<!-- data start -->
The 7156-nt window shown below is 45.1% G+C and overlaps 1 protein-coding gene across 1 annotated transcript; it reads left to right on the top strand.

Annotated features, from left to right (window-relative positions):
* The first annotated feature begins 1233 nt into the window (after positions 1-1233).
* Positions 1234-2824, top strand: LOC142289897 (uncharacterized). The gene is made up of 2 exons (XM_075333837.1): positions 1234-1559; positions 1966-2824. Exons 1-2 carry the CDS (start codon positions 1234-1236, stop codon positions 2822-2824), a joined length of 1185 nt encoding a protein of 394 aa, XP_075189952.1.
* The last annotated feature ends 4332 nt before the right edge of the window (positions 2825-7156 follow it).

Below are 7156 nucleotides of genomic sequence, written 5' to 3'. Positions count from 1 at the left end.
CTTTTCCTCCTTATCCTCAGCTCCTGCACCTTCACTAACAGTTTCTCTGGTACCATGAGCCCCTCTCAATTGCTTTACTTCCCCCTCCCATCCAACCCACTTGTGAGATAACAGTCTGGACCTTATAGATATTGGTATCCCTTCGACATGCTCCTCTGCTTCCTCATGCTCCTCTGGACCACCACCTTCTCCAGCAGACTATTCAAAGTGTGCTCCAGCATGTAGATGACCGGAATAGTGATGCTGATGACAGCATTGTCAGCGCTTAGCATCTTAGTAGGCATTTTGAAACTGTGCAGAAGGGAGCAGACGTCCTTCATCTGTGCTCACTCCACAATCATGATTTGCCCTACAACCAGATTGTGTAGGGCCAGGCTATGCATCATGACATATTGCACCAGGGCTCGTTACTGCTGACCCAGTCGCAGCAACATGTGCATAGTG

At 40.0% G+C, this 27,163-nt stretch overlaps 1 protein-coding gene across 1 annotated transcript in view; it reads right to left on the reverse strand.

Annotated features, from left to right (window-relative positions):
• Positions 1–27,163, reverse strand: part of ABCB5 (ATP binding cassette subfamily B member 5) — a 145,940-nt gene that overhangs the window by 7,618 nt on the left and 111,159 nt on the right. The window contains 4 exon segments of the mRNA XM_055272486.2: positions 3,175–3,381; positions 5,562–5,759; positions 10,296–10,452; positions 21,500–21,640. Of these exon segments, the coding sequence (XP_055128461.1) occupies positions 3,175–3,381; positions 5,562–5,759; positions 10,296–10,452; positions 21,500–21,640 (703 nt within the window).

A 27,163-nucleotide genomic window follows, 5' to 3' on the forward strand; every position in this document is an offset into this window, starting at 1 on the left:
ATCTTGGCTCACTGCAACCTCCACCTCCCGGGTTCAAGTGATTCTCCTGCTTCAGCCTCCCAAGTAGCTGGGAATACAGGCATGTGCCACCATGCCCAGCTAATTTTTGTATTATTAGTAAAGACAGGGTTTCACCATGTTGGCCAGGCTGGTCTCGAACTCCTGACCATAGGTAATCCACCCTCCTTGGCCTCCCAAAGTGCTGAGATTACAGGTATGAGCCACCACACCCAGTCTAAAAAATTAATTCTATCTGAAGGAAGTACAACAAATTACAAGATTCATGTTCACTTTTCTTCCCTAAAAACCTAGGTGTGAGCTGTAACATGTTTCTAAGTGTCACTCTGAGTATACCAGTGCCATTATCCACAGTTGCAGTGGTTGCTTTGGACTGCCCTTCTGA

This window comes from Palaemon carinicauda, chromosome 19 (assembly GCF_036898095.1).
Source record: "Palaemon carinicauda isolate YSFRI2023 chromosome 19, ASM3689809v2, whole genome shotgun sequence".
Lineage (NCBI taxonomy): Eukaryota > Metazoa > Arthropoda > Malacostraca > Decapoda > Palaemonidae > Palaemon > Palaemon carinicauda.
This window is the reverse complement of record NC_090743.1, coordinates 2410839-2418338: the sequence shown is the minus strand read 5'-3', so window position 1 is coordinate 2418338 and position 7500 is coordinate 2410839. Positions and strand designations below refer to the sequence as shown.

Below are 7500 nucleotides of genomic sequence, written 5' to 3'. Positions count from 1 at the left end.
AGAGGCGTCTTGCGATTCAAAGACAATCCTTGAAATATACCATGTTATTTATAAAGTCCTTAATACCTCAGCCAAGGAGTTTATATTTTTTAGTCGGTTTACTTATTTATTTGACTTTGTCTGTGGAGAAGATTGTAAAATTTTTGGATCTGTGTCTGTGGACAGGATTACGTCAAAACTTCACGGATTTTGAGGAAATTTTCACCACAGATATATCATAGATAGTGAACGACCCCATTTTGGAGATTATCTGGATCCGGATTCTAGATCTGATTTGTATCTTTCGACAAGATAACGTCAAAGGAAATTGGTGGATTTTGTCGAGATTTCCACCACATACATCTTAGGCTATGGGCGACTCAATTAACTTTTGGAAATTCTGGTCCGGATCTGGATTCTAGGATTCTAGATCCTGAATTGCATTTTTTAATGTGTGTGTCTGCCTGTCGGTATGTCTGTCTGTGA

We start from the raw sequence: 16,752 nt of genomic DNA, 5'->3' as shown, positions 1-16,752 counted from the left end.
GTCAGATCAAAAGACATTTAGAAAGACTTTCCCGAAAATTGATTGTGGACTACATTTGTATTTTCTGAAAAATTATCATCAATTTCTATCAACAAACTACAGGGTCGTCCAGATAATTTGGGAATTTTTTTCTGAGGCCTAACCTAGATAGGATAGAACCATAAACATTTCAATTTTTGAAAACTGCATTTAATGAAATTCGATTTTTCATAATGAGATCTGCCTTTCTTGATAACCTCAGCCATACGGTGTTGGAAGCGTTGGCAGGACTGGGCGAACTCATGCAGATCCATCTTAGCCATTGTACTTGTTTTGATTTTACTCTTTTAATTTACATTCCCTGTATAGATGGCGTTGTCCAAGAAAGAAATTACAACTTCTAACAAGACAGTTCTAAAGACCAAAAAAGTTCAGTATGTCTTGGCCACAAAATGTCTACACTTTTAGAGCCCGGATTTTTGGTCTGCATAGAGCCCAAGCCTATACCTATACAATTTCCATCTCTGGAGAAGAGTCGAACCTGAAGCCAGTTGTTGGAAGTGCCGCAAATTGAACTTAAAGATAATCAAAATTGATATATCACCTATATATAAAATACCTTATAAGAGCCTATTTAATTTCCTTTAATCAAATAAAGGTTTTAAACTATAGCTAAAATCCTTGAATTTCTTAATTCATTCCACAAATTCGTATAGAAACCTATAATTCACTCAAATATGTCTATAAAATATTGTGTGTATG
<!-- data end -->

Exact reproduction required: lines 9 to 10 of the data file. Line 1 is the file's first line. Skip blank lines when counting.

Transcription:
Annotated features, from left to right (window-relative positions):
• Positions 1–27,163, reverse strand: part of ABCB5 (ATP binding cassette subfamily B member 5) — a 145,940-nt gene that overhangs the window by 7,618 nt on the left and 111,159 nt on the right. The window contains 4 exon segments of the mRNA XM_055272486.2: positions 3,175–3,381; positions 5,562–5,759; positions 10,296–10,452; positions 21,500–21,640. Of these exon segments, the coding sequence (XP_055128461.1) occupies positions 3,175–3,381; positions 5,562–5,759; positions 10,296–10,452; positions 21,500–21,640 (703 nt within the window).